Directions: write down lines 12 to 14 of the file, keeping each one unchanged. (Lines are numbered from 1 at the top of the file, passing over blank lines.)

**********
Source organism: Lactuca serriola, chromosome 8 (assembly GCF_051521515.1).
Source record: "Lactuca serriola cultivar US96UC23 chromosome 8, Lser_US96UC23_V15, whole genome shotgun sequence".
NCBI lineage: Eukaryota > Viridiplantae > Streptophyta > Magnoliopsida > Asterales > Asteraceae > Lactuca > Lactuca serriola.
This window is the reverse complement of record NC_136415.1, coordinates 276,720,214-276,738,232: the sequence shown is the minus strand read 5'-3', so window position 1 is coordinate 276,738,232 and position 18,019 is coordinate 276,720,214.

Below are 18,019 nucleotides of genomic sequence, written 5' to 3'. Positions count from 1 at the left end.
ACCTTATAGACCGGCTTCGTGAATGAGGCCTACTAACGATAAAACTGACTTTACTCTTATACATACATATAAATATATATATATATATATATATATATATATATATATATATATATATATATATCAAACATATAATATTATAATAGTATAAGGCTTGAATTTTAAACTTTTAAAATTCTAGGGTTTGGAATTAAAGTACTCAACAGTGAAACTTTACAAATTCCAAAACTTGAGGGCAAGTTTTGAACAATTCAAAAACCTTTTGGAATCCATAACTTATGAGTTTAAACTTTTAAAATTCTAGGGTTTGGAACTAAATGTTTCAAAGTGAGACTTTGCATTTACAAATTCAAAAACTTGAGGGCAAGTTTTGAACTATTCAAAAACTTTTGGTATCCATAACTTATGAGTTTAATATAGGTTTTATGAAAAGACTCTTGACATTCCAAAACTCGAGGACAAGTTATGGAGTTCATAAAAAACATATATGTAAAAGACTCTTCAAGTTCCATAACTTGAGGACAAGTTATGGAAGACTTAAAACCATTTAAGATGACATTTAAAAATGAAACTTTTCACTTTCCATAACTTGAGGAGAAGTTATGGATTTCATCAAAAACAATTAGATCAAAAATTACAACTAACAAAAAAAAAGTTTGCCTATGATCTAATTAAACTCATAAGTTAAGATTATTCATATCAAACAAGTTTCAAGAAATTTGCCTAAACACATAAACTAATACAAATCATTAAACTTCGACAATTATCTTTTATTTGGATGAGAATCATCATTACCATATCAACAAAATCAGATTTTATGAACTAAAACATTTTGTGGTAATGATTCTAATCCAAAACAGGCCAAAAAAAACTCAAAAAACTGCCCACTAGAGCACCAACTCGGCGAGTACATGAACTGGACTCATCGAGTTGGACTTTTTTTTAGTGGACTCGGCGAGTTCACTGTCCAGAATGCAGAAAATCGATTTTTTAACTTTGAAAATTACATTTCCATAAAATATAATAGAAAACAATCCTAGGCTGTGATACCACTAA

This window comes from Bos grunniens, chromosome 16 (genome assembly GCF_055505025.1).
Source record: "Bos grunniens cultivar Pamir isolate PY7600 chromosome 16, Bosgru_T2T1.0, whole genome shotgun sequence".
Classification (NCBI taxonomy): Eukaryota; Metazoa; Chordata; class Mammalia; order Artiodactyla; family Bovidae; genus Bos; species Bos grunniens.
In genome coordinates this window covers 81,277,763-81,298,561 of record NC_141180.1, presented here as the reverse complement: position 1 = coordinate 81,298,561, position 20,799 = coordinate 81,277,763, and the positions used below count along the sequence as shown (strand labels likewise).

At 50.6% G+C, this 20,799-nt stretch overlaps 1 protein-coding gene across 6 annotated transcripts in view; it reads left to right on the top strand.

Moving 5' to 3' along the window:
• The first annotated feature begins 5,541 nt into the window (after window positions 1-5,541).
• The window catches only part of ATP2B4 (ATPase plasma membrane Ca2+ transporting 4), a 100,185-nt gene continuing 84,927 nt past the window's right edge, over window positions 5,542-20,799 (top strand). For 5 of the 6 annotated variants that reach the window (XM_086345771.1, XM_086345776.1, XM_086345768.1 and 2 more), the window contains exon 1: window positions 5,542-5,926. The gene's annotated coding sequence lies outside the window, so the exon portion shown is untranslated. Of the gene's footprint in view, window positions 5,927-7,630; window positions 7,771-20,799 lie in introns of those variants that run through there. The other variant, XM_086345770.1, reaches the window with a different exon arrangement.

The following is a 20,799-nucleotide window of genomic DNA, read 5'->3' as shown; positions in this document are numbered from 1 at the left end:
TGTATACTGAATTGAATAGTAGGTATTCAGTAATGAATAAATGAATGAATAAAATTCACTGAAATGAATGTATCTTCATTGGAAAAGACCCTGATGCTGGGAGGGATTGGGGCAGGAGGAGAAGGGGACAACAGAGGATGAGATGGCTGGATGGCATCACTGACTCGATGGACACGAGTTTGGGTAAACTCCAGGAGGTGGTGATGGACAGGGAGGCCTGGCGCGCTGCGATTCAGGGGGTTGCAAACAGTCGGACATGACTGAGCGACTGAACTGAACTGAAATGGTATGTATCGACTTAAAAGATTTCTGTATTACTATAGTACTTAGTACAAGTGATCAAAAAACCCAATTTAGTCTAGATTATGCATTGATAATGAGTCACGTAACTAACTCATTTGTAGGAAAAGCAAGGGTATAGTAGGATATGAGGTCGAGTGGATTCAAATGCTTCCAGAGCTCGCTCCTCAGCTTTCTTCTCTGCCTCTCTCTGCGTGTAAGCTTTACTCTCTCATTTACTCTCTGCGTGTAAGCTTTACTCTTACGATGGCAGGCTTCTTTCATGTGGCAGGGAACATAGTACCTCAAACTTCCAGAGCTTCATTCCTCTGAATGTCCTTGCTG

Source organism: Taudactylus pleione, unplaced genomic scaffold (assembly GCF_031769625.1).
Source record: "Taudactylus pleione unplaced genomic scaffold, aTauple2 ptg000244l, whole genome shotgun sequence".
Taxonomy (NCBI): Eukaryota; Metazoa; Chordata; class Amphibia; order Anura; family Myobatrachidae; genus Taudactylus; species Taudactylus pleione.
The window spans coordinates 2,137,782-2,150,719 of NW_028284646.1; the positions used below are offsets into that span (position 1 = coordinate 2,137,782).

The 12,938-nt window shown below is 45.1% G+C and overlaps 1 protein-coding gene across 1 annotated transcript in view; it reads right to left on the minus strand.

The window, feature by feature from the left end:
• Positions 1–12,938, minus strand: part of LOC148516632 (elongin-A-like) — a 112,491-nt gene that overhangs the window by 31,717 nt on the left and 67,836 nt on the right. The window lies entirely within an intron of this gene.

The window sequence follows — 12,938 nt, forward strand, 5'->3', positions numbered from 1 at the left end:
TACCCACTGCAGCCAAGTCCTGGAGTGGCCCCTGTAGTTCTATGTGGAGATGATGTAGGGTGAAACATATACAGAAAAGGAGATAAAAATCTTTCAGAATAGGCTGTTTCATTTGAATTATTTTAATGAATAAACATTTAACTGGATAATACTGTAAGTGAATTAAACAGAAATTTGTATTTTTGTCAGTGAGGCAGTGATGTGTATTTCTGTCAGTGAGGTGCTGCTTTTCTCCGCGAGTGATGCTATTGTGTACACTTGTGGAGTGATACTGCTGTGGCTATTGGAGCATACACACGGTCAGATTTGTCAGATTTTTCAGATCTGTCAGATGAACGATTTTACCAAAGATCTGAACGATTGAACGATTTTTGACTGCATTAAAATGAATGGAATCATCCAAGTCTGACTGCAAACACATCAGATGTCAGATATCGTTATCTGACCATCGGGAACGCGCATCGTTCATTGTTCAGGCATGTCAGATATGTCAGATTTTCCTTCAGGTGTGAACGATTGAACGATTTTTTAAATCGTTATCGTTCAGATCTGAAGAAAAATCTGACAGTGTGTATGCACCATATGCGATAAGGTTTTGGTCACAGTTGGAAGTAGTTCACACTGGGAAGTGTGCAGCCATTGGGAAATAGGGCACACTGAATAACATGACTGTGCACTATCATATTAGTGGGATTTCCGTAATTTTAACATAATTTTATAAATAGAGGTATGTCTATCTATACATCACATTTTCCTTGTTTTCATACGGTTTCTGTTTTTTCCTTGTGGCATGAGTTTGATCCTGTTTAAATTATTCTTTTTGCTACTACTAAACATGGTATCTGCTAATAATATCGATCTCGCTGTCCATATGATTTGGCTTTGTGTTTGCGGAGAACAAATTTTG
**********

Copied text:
Moving 5' to 3' along the window:
• The first annotated feature begins 5,541 nt into the window (after window positions 1-5,541).
• The window catches only part of ATP2B4 (ATPase plasma membrane Ca2+ transporting 4), a 100,185-nt gene continuing 84,927 nt past the window's right edge, over window positions 5,542-20,799 (top strand). For 5 of the 6 annotated variants that reach the window (XM_086345771.1, XM_086345776.1, XM_086345768.1 and 2 more), the window contains exon 1: window positions 5,542-5,926. The gene's annotated coding sequence lies outside the window, so the exon portion shown is untranslated. Of the gene's footprint in view, window positions 5,927-7,630; window positions 7,771-20,799 lie in introns of those variants that run through there. The other variant, XM_086345770.1, reaches the window with a different exon arrangement.